We recently inherited my daughter’s cat, Luna, after she graduated from college. I’ve since learned that one thing that cats do is stand on you as you’re watching TV. Now I can relate to the Amazon commercial with the guy lying in bed and the cat standing on his chest when he says, “Alexa, call the Smiths and tell them to come get their cat.”
One story that recently caught my eye was an Arkansas murder case where the victim was found floating face-up, dead, in the perpetrator’s hot tub. In that case, the prosecution asked Amazon to divulge recordings from the perpetrator’s Amazon Echo™ found on the property. I found myself wondering why the recordings would be of any relevance.
In the Arkansas case above, the issue with Amazon never really came to a head because the perpetrator voluntarily turned over the recordings. Thus, Amazon’s position regarding the privacy of the recordings never came before the court. But, let’s think about this. Is the Arkansas case just the beginning?
Think about all of the things that you might say in your house which could be relevant in any civil or criminal matter. Practically every part of your day can be recorded by a virtual assistant. Your alarm clock when you get up in the morning. Appointments that you might have during the day. Think of it as asking Alexa to do all the searches that you might typically do in a day via Google at your desktop or on your smartphone. Movie times. Restaurant reservations. What about guests that visit? Or, even more problematic, what if you left Alexa on for the annual “pre-game” get-together at your house the Wednesday before Thanksgiving? Oh boy.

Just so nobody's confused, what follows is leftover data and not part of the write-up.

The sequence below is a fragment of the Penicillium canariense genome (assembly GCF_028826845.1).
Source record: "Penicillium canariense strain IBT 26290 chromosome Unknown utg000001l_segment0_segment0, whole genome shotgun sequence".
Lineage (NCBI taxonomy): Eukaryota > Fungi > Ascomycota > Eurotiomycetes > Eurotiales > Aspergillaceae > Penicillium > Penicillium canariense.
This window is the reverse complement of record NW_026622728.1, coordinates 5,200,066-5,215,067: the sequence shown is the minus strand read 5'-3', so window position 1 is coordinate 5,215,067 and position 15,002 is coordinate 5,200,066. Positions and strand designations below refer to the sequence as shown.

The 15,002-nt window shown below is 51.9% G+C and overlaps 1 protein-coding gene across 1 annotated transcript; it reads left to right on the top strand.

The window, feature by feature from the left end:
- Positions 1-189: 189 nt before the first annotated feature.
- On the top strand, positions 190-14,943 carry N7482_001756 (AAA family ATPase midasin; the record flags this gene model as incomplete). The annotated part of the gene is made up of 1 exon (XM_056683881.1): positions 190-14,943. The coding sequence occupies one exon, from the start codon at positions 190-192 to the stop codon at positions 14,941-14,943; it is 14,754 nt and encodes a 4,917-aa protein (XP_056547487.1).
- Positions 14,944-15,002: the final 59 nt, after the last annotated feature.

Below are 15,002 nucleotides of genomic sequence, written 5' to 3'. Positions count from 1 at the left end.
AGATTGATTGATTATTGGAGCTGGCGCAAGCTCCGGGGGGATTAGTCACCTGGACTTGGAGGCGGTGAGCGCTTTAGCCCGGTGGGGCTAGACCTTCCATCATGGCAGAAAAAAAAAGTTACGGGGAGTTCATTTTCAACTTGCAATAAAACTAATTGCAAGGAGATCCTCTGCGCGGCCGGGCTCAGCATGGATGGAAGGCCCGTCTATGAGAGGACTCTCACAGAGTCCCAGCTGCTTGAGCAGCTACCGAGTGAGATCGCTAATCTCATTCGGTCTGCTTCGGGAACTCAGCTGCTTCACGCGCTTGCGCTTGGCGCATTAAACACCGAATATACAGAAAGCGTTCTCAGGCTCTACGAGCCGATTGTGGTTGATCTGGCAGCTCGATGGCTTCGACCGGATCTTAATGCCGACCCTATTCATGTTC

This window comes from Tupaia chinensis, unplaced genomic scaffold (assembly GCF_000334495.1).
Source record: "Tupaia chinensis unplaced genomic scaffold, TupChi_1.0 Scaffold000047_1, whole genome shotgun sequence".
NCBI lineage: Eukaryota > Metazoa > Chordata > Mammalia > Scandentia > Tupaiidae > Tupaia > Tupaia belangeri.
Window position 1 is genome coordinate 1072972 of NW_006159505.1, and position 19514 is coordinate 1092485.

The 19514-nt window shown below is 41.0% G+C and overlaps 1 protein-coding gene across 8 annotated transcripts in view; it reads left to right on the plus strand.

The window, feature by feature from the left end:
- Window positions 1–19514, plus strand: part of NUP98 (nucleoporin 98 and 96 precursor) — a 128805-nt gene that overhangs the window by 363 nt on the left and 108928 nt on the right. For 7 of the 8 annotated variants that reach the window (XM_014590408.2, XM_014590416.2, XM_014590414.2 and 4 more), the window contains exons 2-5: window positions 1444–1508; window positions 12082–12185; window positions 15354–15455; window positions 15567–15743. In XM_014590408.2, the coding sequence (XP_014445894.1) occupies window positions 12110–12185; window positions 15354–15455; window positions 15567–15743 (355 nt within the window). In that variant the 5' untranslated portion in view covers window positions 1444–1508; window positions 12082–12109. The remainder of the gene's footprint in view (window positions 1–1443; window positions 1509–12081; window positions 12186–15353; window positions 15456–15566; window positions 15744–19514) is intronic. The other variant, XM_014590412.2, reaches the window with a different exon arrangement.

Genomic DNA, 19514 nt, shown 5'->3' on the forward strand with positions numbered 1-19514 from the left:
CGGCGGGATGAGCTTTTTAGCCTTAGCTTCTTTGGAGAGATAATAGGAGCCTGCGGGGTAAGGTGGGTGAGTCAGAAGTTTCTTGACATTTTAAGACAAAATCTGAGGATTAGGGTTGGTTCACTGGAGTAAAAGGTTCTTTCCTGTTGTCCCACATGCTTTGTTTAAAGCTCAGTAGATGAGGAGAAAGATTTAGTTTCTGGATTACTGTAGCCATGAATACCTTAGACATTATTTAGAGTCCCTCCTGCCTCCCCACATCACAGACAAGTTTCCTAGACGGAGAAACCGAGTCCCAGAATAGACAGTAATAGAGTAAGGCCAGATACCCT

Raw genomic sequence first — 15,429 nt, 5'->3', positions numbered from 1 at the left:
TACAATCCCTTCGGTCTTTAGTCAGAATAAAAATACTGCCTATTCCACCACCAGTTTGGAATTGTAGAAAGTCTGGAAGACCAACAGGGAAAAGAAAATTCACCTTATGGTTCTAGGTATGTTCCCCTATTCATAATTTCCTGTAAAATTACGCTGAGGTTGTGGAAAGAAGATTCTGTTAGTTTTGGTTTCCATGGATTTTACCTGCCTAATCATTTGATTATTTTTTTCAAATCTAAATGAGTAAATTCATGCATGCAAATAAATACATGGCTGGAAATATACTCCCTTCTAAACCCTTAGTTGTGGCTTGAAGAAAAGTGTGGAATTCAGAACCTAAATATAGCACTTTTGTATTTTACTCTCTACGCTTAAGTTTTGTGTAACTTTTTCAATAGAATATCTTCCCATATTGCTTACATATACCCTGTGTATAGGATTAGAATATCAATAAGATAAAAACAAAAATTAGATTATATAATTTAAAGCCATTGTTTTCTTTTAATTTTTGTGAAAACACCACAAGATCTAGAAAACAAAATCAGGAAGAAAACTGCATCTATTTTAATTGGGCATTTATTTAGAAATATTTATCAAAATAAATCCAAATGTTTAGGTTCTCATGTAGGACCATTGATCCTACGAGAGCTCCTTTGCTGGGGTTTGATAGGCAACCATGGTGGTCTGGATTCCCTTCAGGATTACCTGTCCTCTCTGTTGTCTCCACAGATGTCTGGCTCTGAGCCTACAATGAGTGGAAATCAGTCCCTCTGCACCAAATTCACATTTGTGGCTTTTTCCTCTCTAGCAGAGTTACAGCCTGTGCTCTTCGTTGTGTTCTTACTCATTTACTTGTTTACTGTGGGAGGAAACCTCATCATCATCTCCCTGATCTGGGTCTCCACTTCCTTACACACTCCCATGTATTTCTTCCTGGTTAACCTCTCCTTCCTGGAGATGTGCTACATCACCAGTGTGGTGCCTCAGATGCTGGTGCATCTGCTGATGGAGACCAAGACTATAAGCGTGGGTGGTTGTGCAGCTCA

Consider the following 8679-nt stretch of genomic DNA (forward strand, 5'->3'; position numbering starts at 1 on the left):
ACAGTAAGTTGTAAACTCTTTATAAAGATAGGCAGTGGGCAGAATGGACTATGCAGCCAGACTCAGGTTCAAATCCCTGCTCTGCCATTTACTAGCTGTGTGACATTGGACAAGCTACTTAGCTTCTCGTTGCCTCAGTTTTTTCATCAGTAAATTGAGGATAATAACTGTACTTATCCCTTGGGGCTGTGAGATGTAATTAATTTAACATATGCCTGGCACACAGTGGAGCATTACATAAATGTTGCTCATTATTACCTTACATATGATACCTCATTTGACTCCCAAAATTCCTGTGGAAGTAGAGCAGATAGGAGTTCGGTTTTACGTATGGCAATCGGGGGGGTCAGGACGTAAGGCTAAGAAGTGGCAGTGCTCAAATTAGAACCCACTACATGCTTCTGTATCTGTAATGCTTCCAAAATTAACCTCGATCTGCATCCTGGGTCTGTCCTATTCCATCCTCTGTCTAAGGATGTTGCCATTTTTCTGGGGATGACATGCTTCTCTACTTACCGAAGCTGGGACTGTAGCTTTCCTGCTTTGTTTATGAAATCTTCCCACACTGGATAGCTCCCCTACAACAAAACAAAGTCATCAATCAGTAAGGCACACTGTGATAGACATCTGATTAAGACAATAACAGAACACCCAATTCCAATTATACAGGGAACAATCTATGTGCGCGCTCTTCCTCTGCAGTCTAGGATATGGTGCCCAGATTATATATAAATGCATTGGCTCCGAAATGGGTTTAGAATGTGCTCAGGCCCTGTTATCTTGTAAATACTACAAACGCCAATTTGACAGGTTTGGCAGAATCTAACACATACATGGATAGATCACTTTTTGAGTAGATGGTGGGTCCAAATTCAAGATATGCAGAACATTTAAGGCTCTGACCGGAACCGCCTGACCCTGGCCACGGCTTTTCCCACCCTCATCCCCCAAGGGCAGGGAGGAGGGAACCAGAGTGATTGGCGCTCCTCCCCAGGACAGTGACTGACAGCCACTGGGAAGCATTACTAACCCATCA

In sum, virtual assistants such as Alexa, Siri (Apple), Bixby (Samsung), Cortana (Microsoft), and Google’s Assistant will certainly come into play as a matter of evidence in litigation where claims are based on proof concerning what someone may have said or knows, when they knew it or said it – all relevant “building blocks” of claims brought and defended in courtrooms across the country.
So, when I was searching for an off-campus apartment for my son for next year, one landlord’s website touted the units’ “smart home technology” and Echo Dot™ voice capability in every apartment. My first question was: “does that have to be the case? He is in college.” Much to my relief, I was told that the Echo™ can be unplugged. Thank God.